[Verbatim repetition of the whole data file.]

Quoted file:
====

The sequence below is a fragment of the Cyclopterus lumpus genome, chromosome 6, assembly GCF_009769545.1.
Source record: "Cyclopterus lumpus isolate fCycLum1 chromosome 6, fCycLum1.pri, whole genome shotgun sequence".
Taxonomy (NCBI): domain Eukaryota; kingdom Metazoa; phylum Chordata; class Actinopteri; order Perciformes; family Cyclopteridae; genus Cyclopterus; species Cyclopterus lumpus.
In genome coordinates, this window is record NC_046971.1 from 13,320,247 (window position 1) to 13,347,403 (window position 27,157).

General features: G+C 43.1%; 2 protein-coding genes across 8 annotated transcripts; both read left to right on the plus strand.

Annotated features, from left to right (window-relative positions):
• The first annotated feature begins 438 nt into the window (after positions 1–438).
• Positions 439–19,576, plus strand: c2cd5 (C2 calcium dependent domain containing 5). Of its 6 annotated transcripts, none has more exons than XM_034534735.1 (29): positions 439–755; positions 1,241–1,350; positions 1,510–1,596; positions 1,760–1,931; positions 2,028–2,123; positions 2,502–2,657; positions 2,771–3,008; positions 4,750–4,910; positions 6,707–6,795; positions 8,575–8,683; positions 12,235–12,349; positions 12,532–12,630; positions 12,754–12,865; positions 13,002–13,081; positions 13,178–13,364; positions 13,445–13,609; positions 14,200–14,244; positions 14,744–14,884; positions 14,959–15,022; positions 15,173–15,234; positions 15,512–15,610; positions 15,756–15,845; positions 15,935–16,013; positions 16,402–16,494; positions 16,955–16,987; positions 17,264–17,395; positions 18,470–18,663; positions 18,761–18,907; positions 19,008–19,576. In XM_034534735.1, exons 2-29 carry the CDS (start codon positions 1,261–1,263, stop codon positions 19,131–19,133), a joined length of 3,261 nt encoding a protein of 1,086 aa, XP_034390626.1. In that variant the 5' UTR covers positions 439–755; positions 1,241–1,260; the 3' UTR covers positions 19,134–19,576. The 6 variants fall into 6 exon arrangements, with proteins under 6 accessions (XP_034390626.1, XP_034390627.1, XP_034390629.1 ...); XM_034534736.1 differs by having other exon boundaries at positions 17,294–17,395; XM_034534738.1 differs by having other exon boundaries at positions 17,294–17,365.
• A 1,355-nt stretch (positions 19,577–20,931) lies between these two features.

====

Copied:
The sequence below is a fragment of the Cyclopterus lumpus genome, chromosome 6, assembly GCF_009769545.1.
Source record: "Cyclopterus lumpus isolate fCycLum1 chromosome 6, fCycLum1.pri, whole genome shotgun sequence".
Taxonomy (NCBI): domain Eukaryota; kingdom Metazoa; phylum Chordata; class Actinopteri; order Perciformes; family Cyclopteridae; genus Cyclopterus; species Cyclopterus lumpus.
In genome coordinates, this window is record NC_046971.1 from 13,320,247 (window position 1) to 13,347,403 (window position 27,157).

General features: G+C 43.1%; 2 protein-coding genes across 8 annotated transcripts; both read left to right on the plus strand.

Annotated features, from left to right (window-relative positions):
• The first annotated feature begins 438 nt into the window (after positions 1–438).
• Positions 439–19,576, plus strand: c2cd5 (C2 calcium dependent domain containing 5). Of its 6 annotated transcripts, none has more exons than XM_034534735.1 (29): positions 439–755; positions 1,241–1,350; positions 1,510–1,596; positions 1,760–1,931; positions 2,028–2,123; positions 2,502–2,657; positions 2,771–3,008; positions 4,750–4,910; positions 6,707–6,795; positions 8,575–8,683; positions 12,235–12,349; positions 12,532–12,630; positions 12,754–12,865; positions 13,002–13,081; positions 13,178–13,364; positions 13,445–13,609; positions 14,200–14,244; positions 14,744–14,884; positions 14,959–15,022; positions 15,173–15,234; positions 15,512–15,610; positions 15,756–15,845; positions 15,935–16,013; positions 16,402–16,494; positions 16,955–16,987; positions 17,264–17,395; positions 18,470–18,663; positions 18,761–18,907; positions 19,008–19,576. In XM_034534735.1, exons 2-29 carry the CDS (start codon positions 1,261–1,263, stop codon positions 19,131–19,133), a joined length of 3,261 nt encoding a protein of 1,086 aa, XP_034390626.1. In that variant the 5' UTR covers positions 439–755; positions 1,241–1,260; the 3' UTR covers positions 19,134–19,576. The 6 variants fall into 6 exon arrangements, with proteins under 6 accessions (XP_034390626.1, XP_034390627.1, XP_034390629.1 ...); XM_034534736.1 differs by having other exon boundaries at positions 17,294–17,395; XM_034534738.1 differs by having other exon boundaries at positions 17,294–17,365.
• A 1,355-nt stretch (positions 19,577–20,931) lies between these two features.